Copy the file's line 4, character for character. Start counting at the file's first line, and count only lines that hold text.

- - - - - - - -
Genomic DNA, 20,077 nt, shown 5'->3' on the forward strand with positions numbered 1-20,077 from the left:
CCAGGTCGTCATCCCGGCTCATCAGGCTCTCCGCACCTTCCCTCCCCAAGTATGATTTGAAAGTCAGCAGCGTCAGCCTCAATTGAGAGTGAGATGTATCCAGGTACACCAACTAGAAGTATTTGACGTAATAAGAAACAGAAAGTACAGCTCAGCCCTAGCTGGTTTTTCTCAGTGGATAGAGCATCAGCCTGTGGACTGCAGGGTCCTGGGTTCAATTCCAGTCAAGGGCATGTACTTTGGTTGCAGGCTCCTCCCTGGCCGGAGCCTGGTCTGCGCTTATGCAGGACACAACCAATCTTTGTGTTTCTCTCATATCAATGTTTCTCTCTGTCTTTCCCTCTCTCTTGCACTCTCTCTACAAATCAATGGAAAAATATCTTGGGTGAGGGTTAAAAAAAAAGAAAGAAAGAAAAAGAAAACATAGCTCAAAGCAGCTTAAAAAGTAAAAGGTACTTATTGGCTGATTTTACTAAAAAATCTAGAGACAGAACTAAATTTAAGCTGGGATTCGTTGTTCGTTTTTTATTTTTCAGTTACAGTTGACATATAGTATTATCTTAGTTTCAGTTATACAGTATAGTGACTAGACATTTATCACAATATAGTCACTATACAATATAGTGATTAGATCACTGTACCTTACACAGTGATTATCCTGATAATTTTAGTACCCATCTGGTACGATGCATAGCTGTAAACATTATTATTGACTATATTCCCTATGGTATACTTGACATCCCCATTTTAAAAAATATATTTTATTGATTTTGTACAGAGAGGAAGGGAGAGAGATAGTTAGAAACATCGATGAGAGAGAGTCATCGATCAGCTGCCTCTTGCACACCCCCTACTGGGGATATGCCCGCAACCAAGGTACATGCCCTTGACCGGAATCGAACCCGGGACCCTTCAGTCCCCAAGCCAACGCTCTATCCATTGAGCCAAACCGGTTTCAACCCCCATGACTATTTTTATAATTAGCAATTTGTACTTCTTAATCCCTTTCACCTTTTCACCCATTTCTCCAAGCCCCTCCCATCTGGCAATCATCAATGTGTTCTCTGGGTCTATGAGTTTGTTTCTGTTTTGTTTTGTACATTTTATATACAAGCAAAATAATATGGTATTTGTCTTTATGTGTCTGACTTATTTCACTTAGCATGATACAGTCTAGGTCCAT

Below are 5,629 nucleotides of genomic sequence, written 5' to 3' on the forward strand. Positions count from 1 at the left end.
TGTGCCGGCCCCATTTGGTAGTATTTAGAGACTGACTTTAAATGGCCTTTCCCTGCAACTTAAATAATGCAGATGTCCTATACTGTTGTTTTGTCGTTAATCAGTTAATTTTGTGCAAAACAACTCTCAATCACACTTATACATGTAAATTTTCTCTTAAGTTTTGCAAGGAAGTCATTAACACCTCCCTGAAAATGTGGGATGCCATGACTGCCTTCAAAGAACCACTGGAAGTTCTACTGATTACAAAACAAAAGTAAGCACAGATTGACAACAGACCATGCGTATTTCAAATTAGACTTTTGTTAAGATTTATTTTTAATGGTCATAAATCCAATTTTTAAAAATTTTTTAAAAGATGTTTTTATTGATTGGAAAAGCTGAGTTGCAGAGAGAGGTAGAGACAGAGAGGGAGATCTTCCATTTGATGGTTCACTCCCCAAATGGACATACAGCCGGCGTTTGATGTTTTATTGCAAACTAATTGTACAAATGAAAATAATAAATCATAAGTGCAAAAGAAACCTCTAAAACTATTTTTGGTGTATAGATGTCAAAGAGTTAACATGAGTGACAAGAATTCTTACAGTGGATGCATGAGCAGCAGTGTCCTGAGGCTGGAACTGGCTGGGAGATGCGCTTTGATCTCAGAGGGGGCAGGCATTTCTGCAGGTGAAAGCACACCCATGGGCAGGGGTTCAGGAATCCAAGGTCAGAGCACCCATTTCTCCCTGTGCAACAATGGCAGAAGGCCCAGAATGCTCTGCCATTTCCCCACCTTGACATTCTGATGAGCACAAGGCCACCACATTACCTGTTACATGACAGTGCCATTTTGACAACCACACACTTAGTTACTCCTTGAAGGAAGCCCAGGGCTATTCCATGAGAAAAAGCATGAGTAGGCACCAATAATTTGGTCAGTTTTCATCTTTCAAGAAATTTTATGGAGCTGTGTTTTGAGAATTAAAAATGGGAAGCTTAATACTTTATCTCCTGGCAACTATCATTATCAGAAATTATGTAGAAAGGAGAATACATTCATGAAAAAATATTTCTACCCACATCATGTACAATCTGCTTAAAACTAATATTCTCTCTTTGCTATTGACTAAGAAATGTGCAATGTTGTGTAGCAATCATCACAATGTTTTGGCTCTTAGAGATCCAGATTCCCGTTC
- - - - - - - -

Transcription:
TGTGCCGGCCCCATTTGGTAGTATTTAGAGACTGACTTTAAATGGCCTTTCCCTGCAACTTAAATAATGCAGATGTCCTATACTGTTGTTTTGTCGTTAATCAGTTAATTTTGTGCAAAACAACTCTCAATCACACTTATACATGTAAATTTTCTCTTAAGTTTTGCAAGGAAGTCATTAACACCTCCCTGAAAATGTGGGATGCCATGACTGCCTTCAAAGAACCACTGGAAGTTCTACTGATTACAAAACAAAAGTAAGCACAGATTGACAACAGACCATGCGTATTTCAAATTAGACTTTTGTTAAGATTTATTTTTAATGGTCATAAATCCAATTTTTAAAAATTTTTTAAAAGATGTTTTTATTGATTGGAAAAGCTGAGTTGCAGAGAGAGGTAGAGACAGAGAGGGAGATCTTCCATTTGATGGTTCACTCCCCAAATGGACATACAGCCGGCGTTTGATGTTTTATTGCAAACTAATTGTACAAATGAAAATAATAAATCATAAGTGCAAAAGAAACCTCTAAAACTATTTTTGGTGTATAGATGTCAAAGAGTTAACATGAGTGACAAGAATTCTTACAGTGGATGCATGAGCAGCAGTGTCCTGAGGCTGGAACTGGCTGGGAGATGCGCTTTGATCTCAGAGGGGGCAGGCATTTCTGCAGGTGAAAGCACACCCATGGGCAGGGGTTCAGGAATCCAAGGTCAGAGCACCCATTTCTCCCTGTGCAACAATGGCAGAAGGCCCAGAATGCTCTGCCATTTCCCCACCTTGACATTCTGATGAGCACAAGGCCACCACATTACCTGTTACATGACAGTGCCATTTTGACAACCACACACTTAGTTACTCCTTGAAGGAAGCCCAGGGCTATTCCATGAGAAAAAGCATGAGTAGGCACCAATAATTTGGTCAGTTTTCATCTTTCAAGAAATTTTATGGAGCTGTGTTTTGAGAATTAAAAATGGGAAGCTTAATACTTTATCTCCTGGCAACTATCATTATCAGAAATTATGTAGAAAGGAGAATACATTCATGAAAAAATATTTCTACCCACATCATGTACAATCTGCTTAAAACTAATATTCTCTCTTTGCTATTGACTAAGAAATGTGCAATGTTGTGTAGCAATCATCACAATGTTTTGGCTCTTAGAGATCCAGATTCCCGTTC